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MEVLANA

200 DSC04931The son of an Islamic scholar, Celaladdin Rumi (1207-1273) is better known to the world as Mevlana. A sufi, or Islamic mystic, Rumi was the author of a number of influential religious works, including the Masnavi that sets out the beliefs he developed over a lifetime. But Rumi is even better known as the father of the whirling dervishes, the sect that uses music and dance as a way to bring ts devotees closer to Allah. Every year Konya remembers the death of Mevlana on 17 December (Şeb-i Aruz) with a week of celebrations in which displays of dervish dancing are the centerpiece.

 

 

The story of Mevlana contains all the elements of an exotic fairy tale, with heroes and villains galore. Born in 1207 in Balkh in what is now Afghanistan, he was forced to flee with his family to Mecca in Saudi Arabia as marauding Mongols poured into his homeland. From Mecca, the family migrated through the Middle East until eventually they reached Konya in 1228.

In those days the city was riding high as the capital of the Selçuk Sultanate of Rum, which had grown up as a successor state to the Great Selçuk Empire as that fell apart in the 12th century. Mevlana became a student of theology in what is now Syria, but by 1240 he had settled permanently in Konya where, in 1244, he met Şemsi Tebrizi who had studied Muslim mysticism under his father. Tebrizi developed such a powerful influence over Mevlana that his other disciples became jealous and are believed to have had him murdered in 1247. This was the signal for Mevlana to retreat from the world and begin writing the poetry that became the Mathnawi (Mesnevi) and the Divan-i Kebir.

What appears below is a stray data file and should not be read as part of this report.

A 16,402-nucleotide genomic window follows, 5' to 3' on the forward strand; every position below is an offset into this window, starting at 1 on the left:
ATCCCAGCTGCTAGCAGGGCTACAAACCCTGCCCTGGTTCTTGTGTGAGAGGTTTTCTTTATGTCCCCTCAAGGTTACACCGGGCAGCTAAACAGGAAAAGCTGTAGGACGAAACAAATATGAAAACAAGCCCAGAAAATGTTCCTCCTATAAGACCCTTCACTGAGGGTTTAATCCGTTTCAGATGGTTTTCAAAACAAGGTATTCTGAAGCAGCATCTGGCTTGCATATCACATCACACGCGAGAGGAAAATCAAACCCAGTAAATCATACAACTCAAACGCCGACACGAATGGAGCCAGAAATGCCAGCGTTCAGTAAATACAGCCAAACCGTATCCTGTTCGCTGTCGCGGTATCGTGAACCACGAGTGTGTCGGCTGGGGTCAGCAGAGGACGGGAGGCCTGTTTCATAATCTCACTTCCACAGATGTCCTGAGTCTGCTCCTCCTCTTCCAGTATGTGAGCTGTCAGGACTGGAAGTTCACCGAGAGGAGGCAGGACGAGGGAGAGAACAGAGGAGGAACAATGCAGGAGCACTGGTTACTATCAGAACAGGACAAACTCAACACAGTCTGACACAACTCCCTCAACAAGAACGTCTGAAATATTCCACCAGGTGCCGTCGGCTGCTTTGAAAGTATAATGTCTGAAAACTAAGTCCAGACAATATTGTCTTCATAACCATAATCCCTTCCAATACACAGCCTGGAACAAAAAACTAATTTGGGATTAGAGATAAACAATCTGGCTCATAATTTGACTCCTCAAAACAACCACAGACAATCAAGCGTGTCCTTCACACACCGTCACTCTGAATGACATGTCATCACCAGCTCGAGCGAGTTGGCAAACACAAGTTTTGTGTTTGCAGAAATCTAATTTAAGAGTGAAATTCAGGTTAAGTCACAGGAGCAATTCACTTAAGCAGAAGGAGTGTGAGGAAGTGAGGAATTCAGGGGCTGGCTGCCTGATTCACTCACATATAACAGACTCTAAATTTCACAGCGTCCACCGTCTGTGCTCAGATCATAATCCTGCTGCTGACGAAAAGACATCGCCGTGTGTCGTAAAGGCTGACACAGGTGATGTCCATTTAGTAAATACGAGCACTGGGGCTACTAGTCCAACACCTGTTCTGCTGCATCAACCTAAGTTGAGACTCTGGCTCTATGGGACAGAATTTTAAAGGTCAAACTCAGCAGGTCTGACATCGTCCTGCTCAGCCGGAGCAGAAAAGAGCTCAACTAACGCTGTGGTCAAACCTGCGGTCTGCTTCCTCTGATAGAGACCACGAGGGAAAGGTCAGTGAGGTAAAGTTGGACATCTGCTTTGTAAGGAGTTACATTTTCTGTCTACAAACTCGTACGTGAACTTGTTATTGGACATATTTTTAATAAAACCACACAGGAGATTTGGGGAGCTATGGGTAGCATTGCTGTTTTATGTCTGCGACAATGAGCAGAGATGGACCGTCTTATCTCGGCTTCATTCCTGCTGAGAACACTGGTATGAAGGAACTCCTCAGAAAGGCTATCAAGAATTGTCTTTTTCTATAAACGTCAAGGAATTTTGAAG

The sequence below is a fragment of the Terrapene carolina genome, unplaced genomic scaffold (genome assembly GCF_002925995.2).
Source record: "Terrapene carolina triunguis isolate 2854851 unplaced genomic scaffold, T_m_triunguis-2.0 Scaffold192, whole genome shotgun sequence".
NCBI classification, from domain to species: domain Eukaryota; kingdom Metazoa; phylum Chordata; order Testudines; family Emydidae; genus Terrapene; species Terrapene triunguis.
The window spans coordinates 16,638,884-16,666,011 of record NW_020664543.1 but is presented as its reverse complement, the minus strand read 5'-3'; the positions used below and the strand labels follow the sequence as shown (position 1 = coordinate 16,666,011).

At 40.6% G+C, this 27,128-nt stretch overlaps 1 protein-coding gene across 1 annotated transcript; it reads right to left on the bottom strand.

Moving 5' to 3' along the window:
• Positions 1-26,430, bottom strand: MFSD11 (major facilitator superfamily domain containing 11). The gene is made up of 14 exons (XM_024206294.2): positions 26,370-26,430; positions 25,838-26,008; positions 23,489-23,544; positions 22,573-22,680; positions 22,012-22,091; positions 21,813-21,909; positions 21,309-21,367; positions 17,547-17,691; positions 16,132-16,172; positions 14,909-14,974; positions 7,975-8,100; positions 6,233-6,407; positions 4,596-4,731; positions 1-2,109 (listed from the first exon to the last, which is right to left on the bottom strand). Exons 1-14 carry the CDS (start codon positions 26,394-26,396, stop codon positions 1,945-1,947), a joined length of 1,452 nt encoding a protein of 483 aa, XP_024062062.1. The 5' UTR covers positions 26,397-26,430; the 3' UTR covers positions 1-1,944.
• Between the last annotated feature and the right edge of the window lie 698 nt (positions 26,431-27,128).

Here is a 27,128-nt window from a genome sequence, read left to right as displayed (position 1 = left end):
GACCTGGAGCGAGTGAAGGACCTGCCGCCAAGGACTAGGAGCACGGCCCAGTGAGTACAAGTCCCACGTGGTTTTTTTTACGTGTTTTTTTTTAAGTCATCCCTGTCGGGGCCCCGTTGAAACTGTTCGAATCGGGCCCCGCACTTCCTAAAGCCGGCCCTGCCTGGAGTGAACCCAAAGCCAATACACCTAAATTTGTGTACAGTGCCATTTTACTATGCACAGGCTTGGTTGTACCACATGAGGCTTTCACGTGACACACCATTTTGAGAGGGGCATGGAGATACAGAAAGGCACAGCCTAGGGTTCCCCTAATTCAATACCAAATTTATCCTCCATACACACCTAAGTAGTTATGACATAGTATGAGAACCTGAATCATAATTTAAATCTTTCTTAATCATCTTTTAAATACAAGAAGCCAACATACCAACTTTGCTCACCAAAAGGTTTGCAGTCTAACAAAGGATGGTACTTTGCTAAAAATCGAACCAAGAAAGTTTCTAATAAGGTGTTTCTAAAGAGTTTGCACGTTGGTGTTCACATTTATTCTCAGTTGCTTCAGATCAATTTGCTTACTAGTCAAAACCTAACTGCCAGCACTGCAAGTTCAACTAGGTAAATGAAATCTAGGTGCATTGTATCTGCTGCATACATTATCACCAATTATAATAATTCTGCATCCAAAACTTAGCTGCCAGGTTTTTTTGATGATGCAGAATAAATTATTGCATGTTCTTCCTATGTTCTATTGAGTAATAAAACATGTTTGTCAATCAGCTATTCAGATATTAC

Along the way, Mevlana also developed the notion that slowly rotating in circles for extended periods of time could bring people into mystical union with Allah; these days most visitors to Turkey will be familiar with the idea of the whirling dervishes, their white robes representing their shrouds and their soaring brown felt hats representing their tombstones. At the same time it was Mevlana who came up with what must surely be one of the most wonderful pieces of religious poetry even written: ‘Come, whoever you may be; even if you may be an infidel, a pagan or a fire-worshipper, come. Ours is not a brotherhood of despair. All who enter will receive a welcome here.’

 

 

 

 

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